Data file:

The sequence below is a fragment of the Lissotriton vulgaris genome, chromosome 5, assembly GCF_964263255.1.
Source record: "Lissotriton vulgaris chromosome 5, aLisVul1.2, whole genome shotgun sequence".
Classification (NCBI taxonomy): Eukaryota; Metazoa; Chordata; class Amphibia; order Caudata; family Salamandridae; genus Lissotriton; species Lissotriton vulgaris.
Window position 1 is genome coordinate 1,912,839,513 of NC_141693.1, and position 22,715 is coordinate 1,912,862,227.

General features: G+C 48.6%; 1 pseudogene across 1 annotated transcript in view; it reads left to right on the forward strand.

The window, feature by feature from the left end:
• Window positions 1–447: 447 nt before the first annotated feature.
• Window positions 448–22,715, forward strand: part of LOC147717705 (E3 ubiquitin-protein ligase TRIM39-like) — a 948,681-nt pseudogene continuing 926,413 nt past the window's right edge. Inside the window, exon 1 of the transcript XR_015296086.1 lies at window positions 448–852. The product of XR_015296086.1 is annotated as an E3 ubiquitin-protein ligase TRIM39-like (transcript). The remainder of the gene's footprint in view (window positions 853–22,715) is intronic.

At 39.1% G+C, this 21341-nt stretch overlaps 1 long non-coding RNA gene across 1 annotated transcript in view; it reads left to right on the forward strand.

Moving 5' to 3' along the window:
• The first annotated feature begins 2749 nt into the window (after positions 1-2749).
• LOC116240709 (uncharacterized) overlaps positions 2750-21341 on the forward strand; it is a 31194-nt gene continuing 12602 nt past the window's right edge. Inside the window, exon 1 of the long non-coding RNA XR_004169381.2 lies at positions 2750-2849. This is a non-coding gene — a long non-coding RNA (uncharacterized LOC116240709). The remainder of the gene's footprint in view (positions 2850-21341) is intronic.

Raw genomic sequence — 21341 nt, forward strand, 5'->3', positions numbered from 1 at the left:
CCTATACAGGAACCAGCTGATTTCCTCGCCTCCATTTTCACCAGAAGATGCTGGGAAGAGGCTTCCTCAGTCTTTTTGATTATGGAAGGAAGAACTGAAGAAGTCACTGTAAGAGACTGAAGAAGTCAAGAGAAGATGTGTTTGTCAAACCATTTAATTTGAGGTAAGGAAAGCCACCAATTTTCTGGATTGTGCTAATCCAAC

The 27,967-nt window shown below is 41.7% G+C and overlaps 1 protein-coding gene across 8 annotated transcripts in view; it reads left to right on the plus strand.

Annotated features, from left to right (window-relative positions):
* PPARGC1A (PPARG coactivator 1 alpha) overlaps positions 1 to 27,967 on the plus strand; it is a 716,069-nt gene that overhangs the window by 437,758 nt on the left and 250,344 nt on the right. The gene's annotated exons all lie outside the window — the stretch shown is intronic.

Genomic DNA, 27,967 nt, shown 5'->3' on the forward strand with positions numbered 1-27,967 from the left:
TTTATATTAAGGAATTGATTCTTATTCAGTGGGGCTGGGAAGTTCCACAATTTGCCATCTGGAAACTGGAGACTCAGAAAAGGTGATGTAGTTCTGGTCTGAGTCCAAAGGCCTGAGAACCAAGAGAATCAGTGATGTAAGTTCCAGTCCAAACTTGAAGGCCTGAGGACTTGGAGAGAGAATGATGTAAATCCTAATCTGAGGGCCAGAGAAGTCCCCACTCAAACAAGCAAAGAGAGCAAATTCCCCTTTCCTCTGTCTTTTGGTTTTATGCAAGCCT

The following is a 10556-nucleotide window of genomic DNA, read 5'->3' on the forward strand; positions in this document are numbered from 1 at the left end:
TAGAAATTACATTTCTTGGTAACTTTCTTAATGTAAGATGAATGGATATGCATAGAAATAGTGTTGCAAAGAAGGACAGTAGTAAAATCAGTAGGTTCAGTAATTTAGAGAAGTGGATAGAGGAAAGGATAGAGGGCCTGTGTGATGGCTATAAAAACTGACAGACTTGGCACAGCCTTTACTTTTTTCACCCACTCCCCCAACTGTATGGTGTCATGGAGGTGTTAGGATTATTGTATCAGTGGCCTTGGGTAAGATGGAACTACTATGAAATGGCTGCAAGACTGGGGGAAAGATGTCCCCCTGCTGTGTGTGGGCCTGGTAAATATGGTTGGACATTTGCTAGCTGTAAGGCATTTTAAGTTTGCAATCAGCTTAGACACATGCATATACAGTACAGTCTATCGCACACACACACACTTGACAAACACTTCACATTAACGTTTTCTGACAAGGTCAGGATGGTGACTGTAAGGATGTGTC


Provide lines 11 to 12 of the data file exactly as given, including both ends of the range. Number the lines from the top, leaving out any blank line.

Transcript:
• The first annotated feature begins 2749 nt into the window (after positions 1-2749).
• LOC116240709 (uncharacterized) overlaps positions 2750-21341 on the forward strand; it is a 31194-nt gene continuing 12602 nt past the window's right edge. Inside the window, exon 1 of the long non-coding RNA XR_004169381.2 lies at positions 2750-2849. This is a non-coding gene — a long non-coding RNA (uncharacterized LOC116240709). The remainder of the gene's footprint in view (positions 2850-21341) is intronic.